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About The Red Cloud chief. (Red Cloud, Webster Co., Neb.) 1873-1923 | View Entire Issue (Aug. 1, 1874)
THE RED CLOUD TJHIEF.
0 L. MVfflEK
SATURDAY, AUGUST I, ifcT-i.
MKt'CBJ.lC.&sF HlTt CO. Kr'
A Republican .vtat. Cmivi iitiuii will
be hjld at the Ciiy nf Lincoln, on
Wednesday. Skpt 2nj, 1774.
3 o'clock ft. in , fitr the purpose nf I
-. r- a. '-
, plftcuu' iii iKiitiiiriiion one mmhihitc
I for M-ubrr of C'nU'i-4 continent,
. candidates for Governor. Secretary of
Slate. Tieaturer, Superintendent of
uublic Instruction, State I'riiou In
J Hprctor, and Attorney Gener.il; and
i for the transaction of buch other busi-
uc? n.- jnav p'roperly cotnc, before it.
The; Delegates' pre.-'ciit fur each Judi
cial District will tomitmtc a fcuitablu
- person for l)ifrict attorney for their
The nriMinzed :vimiti: are entitled
to delegates tfpon die following basis
Counties east nf fhe Sixth r. M.
t-linuM lie entitled to one delegate for
each 1 000 inhabitant", according to
the eeiisii" taken d-irini; the current
3 ear, and one for eaeh fraction over
5U0. Hut each organized county shall
he, entitbd tout lca-t one delegate.
Organized muntie wot of the Gth
V. M idiall he entitl-d to on dele
eute each, and ope additional delegate
l"..r each 1. 000 inhabitants, aeeordinpr
to the cen-u aliire.aid, and une for
eji-di fractioti over 500, as follows:
...4 defTer-oii '
. .2Iohnfon 5
...2 Kenruey I
...4JKeith I i
...4 iitincastcr 14
..3. Lincoln. ..
....ffjtOf..... .t .rf-
....oj Pawnee. 5
....4' Pierce 2
Rikota 3' Plat to ....- 5
1 ! won - 2)l'htdp5 1
T)ixon tJjPolk. ...... 4
JJodte t, Hed Willow 2
. .-f -
......... ewnii i
IVoiUiei 1, Stanton 1
(Jaiie o.Sherman I
Cioper I Th'iyor 3f
1 J iiit
' V alley ...... ..... . I
. 1 Unorfianized tcr..l
The eountir's are rocomutetiiled to
deet alternate delegates to act in case
the delegates elect fail to attend the
Convention; an I the counties are re-
eiimmetrtl tu exclude proxies for dele- several States wore competent to reg-c-itcs
that do nof reside in the. coun- ulatc and control internal affairs.
I- "".' T. l" 'W'";"1' '
!a Ihnn tiPAMACA .k rnniiii!rifit 1
I' M. Johnson ftlKnty tne people .regarded with jeal-
CliairiBn.,'' the growing r'ower and import-
V U. G Km:, Secretary , ''nnce of the national government. The
The member of the Senaluriul Coni-
hivtee of the 12th Senatorial District
art'requebted to uoetJlt, Hastings nn
Tbursday the 20th day of August,
!j74, ut2 o'clock p. ui for the pur-po.-o
of apportioning the delegates to
the several counties in the .district and
to Gx the time and place of the Sena
torial Conveutiun ; and for tueh other
business aiaycoine before them.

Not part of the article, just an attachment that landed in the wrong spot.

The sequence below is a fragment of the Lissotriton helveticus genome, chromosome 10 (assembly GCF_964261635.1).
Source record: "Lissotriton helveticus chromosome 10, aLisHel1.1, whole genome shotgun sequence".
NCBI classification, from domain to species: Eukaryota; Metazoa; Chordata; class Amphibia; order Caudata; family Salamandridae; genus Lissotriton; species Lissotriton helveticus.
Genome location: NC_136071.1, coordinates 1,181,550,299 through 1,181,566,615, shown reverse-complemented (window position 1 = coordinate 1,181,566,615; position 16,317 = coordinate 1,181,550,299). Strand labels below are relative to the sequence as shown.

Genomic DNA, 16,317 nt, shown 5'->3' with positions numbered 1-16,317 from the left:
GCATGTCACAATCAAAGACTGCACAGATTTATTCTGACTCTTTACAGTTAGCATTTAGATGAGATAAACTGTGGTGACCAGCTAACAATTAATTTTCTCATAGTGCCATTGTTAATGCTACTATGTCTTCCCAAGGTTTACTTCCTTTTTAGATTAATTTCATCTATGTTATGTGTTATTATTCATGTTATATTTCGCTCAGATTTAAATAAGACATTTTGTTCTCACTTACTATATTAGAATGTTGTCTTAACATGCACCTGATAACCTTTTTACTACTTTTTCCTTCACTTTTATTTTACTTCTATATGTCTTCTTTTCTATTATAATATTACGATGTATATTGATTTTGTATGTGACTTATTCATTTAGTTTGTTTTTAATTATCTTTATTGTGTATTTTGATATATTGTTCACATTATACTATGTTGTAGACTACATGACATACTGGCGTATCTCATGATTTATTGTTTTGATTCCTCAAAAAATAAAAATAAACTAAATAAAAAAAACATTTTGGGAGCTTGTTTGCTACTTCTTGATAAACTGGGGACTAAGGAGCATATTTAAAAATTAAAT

Will H. GatLoiip,
" Ch'mn Senatori 1 Com.
Uccting of ins Eepubliwn Control Com
mittee. TKe Republican Central Committee
r Wjdwtcr Comity, Nebraska, -will
1 Hnwa meeting at tho office o the
Reii CLono Chief Agust 14th, 1774,
--for the purposYnf fixiog a time and
place o( holding a County Convention,
and disposing of such other business
n ; may properly c-iae before it. A
lull attendance in person or by proxy,
The fallowing ramed arc the. mqm
bcrs of the committee t ,-
Rrd Cloud... C I. Mather.
(itiiilt ltock .. v. RLer.
ainut CrueK W J. ance
" Oal Creek Tho?. C.vIaitd.
.."" - t u . '
. iuimonyw,. i c "'r.
'-U. U 91ATHCR,
azi scuu x
The fall e'erti n arc approaching
To evrv infelluent voter.-to evcrv
citizen vho rea'ize2 the vital connrc-
tion between ihealuiii.i-tratinn of the
aovernnientnd the prpTity of the
. country, the character of the parry and
mite. Wiih ih tho qnostion arises,
xvhich party will host meet the wants
and neeesMties of the. West? To an
swer tbi q-ifsti in satisfactorily we
must look not at individuals, hut at
the spirit and principle of the pnrtj.
We must close our ears to the charges
of corruption which are continually
sounded by thoe desiring office and
power for themselves.. The maes of
a party certainly cannot become cor
rupt. Principles are unchansinjr. In
dividual may, and prnhaWy do be
como affected by lone continuance in
ofticc. and it is also trim that unprin
cipled men will always join the party
which promises to be successful. To
condemn a party, therefore, on ac
count of individual is like condemn
ing the church on account of hypo
crites. Our only inquiry should be as
to the principles of the two parties.
After we have determined our party,
there will be time, enough to di-cus
individuals. If we are watchful and
attentive to our duty we will select on
ly upright men to represent our opin
ions. Our firt business is to adopt
From the commencement of our his
tory there have been twogieaf parties